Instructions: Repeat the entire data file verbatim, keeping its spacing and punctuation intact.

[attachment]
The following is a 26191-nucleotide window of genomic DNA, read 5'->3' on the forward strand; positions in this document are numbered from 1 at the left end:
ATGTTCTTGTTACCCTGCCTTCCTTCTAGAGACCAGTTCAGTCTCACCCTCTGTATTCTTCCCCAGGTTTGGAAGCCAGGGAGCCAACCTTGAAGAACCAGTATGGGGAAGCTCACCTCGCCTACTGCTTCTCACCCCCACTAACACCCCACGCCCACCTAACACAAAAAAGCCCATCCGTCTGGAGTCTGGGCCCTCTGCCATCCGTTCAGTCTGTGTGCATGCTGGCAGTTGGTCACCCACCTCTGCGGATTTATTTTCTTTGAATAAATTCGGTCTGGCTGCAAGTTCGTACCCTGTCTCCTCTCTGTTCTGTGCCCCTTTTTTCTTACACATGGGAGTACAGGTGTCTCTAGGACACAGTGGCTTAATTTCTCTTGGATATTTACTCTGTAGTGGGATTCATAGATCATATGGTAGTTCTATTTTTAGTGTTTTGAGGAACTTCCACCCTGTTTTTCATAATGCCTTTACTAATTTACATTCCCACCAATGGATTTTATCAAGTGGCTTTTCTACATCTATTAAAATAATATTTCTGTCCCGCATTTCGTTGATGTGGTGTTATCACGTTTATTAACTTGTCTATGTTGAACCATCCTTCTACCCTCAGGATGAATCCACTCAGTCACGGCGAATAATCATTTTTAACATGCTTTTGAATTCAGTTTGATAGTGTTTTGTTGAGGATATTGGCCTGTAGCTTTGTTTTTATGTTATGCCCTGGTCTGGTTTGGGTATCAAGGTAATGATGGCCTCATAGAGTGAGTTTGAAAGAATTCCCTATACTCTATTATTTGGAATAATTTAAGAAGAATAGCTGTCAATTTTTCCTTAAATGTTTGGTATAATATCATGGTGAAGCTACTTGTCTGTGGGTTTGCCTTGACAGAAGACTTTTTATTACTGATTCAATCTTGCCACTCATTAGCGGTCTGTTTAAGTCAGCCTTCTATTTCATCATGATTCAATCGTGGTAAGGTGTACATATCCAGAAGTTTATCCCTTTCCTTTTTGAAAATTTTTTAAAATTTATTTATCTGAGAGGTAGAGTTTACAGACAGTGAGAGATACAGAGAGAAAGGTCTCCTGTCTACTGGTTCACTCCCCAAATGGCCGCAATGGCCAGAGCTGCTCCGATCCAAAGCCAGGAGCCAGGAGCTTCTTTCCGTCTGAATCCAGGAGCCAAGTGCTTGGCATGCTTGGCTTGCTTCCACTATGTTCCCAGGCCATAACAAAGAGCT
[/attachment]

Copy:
The following is a 26191-nucleotide window of genomic DNA, read 5'->3' on the forward strand; positions in this document are numbered from 1 at the left end:
ATGTTCTTGTTACCCTGCCTTCCTTCTAGAGACCAGTTCAGTCTCACCCTCTGTATTCTTCCCCAGGTTTGGAAGCCAGGGAGCCAACCTTGAAGAACCAGTATGGGGAAGCTCACCTCGCCTACTGCTTCTCACCCCCACTAACACCCCACGCCCACCTAACACAAAAAAGCCCATCCGTCTGGAGTCTGGGCCCTCTGCCATCCGTTCAGTCTGTGTGCATGCTGGCAGTTGGTCACCCACCTCTGCGGATTTATTTTCTTTGAATAAATTCGGTCTGGCTGCAAGTTCGTACCCTGTCTCCTCTCTGTTCTGTGCCCCTTTTTTCTTACACATGGGAGTACAGGTGTCTCTAGGACACAGTGGCTTAATTTCTCTTGGATATTTACTCTGTAGTGGGATTCATAGATCATATGGTAGTTCTATTTTTAGTGTTTTGAGGAACTTCCACCCTGTTTTTCATAATGCCTTTACTAATTTACATTCCCACCAATGGATTTTATCAAGTGGCTTTTCTACATCTATTAAAATAATATTTCTGTCCCGCATTTCGTTGATGTGGTGTTATCACGTTTATTAACTTGTCTATGTTGAACCATCCTTCTACCCTCAGGATGAATCCACTCAGTCACGGCGAATAATCATTTTTAACATGCTTTTGAATTCAGTTTGATAGTGTTTTGTTGAGGATATTGGCCTGTAGCTTTGTTTTTATGTTATGCCCTGGTCTGGTTTGGGTATCAAGGTAATGATGGCCTCATAGAGTGAGTTTGAAAGAATTCCCTATACTCTATTATTTGGAATAATTTAAGAAGAATAGCTGTCAATTTTTCCTTAAATGTTTGGTATAATATCATGGTGAAGCTACTTGTCTGTGGGTTTGCCTTGACAGAAGACTTTTTATTACTGATTCAATCTTGCCACTCATTAGCGGTCTGTTTAAGTCAGCCTTCTATTTCATCATGATTCAATCGTGGTAAGGTGTACATATCCAGAAGTTTATCCCTTTCCTTTTTGAAAATTTTTTAAAATTTATTTATCTGAGAGGTAGAGTTTACAGACAGTGAGAGATACAGAGAGAAAGGTCTCCTGTCTACTGGTTCACTCCCCAAATGGCCGCAATGGCCAGAGCTGCTCCGATCCAAAGCCAGGAGCCAGGAGCTTCTTTCCGTCTGAATCCAGGAGCCAAGTGCTTGGCATGCTTGGCTTGCTTCCACTATGTTCCCAGGCCATAACAAAGAGCT